Mental health issues caused by pandemic affect majority of Canadians: Poll

By: Thomas I. Likness
EBC News Service

(Eagle News) — More than three-quarters of Canadians report feeling negative emotions as a result of the Covid-19 pandemic, according to a poll done for the Canadian Mental Health Association.

According to the survey, released Monday, the five most common emotional responses were worried, bored, stressed, lonely or sad.

“While it’s discouraging to think that so many Canadians are feeling upset, difficult emotions may actually be an appropriate response to a major event like a global pandemic,” says Margaret Eaton, the association’s national CEO said Monday in a release. “It’s a sign of good mental health when someone can experience a full range of emotions, and recognize, understand and manage how they feel—even when it’s uncomfortable.

Overall, 41% Canadians report a decline in their mental health since the onset of the pandemic.

Majority are coping

But the good news is 79% say they are coping at least fairly well with the stress of the pandemic. They reported using approaches such as walking or exercising outside, connecting with family and friends virtually, maintaining a healthy lifestyle, keeping up to date with relevant information and doing a hobby.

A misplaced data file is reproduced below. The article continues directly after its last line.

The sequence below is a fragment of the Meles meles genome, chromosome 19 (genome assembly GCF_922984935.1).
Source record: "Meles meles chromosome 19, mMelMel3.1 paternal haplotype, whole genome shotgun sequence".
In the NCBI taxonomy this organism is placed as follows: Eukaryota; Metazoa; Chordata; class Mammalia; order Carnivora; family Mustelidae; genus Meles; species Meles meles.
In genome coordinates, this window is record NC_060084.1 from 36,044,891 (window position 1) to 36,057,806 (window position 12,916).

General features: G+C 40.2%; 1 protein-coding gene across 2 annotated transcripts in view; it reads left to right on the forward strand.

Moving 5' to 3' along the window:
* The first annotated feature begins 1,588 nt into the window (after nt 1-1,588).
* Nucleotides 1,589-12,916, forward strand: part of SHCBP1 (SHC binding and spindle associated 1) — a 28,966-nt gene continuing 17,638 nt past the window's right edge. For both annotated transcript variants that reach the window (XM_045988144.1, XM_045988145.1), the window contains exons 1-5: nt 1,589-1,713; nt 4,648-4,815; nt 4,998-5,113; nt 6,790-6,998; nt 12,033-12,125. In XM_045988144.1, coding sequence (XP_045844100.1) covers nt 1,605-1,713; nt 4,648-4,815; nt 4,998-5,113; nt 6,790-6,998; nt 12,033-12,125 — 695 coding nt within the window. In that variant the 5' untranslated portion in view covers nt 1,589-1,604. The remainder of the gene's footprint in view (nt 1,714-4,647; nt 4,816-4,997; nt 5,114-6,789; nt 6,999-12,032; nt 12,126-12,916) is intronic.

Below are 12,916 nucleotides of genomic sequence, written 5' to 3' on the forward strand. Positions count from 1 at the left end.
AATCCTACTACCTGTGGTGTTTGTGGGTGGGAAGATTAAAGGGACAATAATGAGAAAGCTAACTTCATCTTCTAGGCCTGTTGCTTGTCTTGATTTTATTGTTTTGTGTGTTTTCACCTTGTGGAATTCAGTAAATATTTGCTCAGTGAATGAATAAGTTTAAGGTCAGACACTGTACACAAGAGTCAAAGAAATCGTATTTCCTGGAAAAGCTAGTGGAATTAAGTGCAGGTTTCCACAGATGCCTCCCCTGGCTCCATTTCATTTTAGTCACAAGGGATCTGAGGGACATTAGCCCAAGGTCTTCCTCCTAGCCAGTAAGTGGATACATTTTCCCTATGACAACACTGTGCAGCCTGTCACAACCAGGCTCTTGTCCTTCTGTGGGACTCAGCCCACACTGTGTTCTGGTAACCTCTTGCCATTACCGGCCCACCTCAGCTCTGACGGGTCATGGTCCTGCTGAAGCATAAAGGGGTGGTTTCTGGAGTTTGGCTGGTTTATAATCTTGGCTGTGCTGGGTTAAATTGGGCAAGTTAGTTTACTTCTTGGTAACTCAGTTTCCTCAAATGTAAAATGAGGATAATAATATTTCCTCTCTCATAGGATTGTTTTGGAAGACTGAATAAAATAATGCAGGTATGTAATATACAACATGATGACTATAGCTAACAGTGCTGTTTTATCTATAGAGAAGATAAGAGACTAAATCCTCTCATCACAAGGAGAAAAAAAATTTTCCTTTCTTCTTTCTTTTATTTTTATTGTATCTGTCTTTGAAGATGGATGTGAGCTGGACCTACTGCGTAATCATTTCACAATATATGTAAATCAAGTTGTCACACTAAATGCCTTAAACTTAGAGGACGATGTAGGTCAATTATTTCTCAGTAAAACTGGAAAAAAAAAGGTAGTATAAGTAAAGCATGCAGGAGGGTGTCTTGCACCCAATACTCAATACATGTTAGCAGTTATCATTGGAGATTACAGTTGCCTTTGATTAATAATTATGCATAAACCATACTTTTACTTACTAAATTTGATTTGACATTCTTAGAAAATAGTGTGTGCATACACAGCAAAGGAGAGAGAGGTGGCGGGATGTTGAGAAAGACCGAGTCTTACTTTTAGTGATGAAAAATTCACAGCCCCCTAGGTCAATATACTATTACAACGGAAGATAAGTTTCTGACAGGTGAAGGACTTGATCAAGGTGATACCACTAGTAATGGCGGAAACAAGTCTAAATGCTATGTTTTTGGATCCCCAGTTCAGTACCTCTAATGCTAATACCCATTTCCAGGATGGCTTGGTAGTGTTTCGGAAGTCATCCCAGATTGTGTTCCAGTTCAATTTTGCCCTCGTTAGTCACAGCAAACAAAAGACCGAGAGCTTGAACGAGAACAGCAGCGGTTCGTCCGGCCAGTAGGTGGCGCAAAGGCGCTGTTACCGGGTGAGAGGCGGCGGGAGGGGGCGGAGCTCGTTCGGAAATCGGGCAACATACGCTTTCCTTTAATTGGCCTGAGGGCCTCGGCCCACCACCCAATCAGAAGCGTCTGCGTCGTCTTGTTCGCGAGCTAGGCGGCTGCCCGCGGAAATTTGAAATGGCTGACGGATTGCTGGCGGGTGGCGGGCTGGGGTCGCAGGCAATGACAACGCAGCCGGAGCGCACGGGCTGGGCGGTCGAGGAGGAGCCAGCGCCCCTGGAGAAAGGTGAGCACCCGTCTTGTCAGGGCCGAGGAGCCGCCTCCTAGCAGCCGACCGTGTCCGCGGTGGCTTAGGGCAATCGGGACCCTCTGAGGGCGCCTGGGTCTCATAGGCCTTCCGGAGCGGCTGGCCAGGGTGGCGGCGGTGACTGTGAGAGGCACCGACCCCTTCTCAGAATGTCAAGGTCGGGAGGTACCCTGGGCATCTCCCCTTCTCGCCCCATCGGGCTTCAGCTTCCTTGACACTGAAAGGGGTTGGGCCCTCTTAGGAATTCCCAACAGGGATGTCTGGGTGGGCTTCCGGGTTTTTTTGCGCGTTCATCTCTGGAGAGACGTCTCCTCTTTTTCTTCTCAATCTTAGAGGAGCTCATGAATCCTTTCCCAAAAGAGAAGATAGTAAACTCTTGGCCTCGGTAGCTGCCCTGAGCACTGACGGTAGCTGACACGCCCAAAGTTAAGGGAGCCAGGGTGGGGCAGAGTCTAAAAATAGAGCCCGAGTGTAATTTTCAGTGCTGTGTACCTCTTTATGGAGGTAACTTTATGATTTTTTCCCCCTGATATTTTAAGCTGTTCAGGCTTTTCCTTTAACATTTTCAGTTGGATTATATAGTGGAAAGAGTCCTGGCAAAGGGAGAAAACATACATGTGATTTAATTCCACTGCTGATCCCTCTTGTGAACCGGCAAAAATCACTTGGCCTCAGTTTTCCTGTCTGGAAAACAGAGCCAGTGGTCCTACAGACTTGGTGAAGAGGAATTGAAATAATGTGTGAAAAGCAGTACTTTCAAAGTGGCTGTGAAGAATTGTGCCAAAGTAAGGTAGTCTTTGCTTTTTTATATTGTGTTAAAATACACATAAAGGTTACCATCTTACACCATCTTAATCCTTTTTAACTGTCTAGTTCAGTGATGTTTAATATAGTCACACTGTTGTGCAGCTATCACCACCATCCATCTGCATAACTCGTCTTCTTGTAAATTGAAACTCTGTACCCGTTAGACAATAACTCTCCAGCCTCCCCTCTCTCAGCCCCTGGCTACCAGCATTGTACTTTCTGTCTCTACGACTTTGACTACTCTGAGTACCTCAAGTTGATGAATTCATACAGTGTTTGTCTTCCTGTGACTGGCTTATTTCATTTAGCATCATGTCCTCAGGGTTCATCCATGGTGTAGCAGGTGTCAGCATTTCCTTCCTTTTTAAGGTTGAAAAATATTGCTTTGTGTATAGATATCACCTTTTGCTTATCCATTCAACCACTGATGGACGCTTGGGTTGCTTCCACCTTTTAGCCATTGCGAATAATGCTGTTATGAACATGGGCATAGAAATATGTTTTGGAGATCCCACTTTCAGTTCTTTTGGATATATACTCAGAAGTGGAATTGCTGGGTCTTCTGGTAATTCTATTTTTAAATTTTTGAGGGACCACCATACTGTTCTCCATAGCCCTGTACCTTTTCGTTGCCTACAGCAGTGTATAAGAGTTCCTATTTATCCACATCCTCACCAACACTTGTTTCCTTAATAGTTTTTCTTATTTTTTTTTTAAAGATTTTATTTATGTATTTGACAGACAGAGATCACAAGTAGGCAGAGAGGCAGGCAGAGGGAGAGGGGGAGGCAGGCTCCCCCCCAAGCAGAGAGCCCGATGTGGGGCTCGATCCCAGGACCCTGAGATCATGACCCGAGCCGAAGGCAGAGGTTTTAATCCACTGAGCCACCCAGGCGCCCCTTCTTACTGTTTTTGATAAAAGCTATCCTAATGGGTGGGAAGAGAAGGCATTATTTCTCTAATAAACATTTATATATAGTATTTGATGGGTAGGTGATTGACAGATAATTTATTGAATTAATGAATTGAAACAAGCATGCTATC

“Good mental health is not about being happy all the time but having appropriate emotional and behavioural responses to stressors and life events,” says lead researcher Emily Jenkins, a professor of nursing at UBC who studies mental health and substance use.

When should a person get help for feelings of despair?

“It’s time to seek help if you are feeling overwhelmed for prolonged periods of time or have persistent feelings of worry, anger or despair,” says Anne Gadermann, co-lead researcher.

Gadermann adds if people are having emotional problems that interrupt their daily functioning, interferes with relationships or work, or cause a person to rely on substances to cope, they should also get help.

The poll was done for the association by researchers at the University of British Columbia. It polled 3,037 people over the age of 18 who live in Canada in late January, 2021.
(Eagle News Service)

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